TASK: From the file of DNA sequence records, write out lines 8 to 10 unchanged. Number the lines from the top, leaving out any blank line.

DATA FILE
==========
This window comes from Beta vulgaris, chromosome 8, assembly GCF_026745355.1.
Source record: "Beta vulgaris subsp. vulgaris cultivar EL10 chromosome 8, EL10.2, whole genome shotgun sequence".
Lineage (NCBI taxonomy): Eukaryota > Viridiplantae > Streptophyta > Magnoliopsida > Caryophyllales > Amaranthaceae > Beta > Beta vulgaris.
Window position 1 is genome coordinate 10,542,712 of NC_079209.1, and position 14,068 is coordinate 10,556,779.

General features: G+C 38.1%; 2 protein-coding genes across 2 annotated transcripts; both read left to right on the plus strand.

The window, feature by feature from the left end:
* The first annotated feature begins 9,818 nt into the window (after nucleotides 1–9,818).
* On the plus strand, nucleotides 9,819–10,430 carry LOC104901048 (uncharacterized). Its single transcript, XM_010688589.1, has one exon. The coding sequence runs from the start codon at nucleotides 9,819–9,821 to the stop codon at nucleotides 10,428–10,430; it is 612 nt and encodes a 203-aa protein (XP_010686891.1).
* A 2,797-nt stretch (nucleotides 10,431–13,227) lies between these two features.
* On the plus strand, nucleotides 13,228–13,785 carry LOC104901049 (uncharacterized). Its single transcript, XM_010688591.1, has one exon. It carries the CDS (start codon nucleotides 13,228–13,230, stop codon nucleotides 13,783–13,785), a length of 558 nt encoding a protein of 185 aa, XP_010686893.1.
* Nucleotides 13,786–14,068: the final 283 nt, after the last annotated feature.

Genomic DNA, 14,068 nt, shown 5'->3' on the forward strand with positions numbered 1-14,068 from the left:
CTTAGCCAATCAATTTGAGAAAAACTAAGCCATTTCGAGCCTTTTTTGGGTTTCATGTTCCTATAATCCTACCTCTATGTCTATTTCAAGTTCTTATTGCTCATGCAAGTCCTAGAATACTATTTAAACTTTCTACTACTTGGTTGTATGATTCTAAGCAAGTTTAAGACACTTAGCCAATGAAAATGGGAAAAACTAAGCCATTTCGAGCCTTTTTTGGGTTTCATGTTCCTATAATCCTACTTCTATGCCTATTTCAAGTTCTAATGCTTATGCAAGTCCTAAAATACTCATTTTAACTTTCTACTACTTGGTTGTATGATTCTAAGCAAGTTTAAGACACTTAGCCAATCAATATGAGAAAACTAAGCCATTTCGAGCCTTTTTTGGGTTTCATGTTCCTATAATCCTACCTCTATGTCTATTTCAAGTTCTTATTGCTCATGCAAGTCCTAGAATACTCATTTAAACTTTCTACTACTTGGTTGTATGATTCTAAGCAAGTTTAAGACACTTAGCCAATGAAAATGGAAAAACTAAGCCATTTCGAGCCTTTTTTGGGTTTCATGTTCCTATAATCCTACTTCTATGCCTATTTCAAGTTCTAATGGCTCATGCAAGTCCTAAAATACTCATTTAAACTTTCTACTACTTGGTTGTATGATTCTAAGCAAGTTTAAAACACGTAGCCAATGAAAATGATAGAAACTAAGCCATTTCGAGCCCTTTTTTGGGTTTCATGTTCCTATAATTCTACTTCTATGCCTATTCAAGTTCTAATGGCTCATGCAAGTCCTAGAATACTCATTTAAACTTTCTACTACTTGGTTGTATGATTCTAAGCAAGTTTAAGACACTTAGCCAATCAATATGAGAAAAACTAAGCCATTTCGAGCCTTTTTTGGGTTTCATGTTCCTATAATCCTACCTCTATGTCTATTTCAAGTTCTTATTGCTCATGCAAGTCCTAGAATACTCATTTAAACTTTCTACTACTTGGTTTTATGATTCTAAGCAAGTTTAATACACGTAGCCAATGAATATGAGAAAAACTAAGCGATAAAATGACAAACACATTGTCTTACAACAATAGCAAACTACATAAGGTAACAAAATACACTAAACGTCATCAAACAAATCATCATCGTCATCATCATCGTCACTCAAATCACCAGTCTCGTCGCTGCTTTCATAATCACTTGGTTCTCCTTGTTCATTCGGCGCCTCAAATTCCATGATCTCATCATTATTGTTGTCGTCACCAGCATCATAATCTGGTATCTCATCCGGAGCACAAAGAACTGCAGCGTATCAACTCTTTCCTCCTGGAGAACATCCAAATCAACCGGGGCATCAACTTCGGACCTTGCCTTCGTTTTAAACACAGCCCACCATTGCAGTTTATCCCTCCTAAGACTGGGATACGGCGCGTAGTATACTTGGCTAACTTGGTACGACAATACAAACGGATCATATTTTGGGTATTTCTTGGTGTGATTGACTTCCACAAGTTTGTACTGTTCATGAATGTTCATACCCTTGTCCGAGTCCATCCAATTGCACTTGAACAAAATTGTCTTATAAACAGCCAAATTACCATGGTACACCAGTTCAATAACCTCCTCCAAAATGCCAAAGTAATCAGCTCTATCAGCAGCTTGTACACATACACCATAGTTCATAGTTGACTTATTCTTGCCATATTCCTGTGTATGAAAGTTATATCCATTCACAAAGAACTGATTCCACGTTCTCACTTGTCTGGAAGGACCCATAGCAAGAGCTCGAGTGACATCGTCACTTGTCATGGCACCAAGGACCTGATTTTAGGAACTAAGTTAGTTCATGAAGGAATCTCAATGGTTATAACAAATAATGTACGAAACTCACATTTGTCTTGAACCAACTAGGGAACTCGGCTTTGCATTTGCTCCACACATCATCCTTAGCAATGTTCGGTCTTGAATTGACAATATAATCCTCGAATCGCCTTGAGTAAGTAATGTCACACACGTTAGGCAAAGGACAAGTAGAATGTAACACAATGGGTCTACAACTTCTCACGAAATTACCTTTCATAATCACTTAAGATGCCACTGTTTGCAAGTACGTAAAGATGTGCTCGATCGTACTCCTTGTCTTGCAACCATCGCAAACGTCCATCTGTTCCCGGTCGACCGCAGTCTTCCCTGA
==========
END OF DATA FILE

* On the plus strand, nucleotides 9,819–10,430 carry LOC104901048 (uncharacterized). Its single transcript, XM_010688589.1, has one exon. The coding sequence runs from the start codon at nucleotides 9,819–9,821 to the stop codon at nucleotides 10,428–10,430; it is 612 nt and encodes a 203-aa protein (XP_010686891.1).
* A 2,797-nt stretch (nucleotides 10,431–13,227) lies between these two features.
* On the plus strand, nucleotides 13,228–13,785 carry LOC104901049 (uncharacterized). Its single transcript, XM_010688591.1, has one exon. It carries the CDS (start codon nucleotides 13,228–13,230, stop codon nucleotides 13,783–13,785), a length of 558 nt encoding a protein of 185 aa, XP_010686893.1.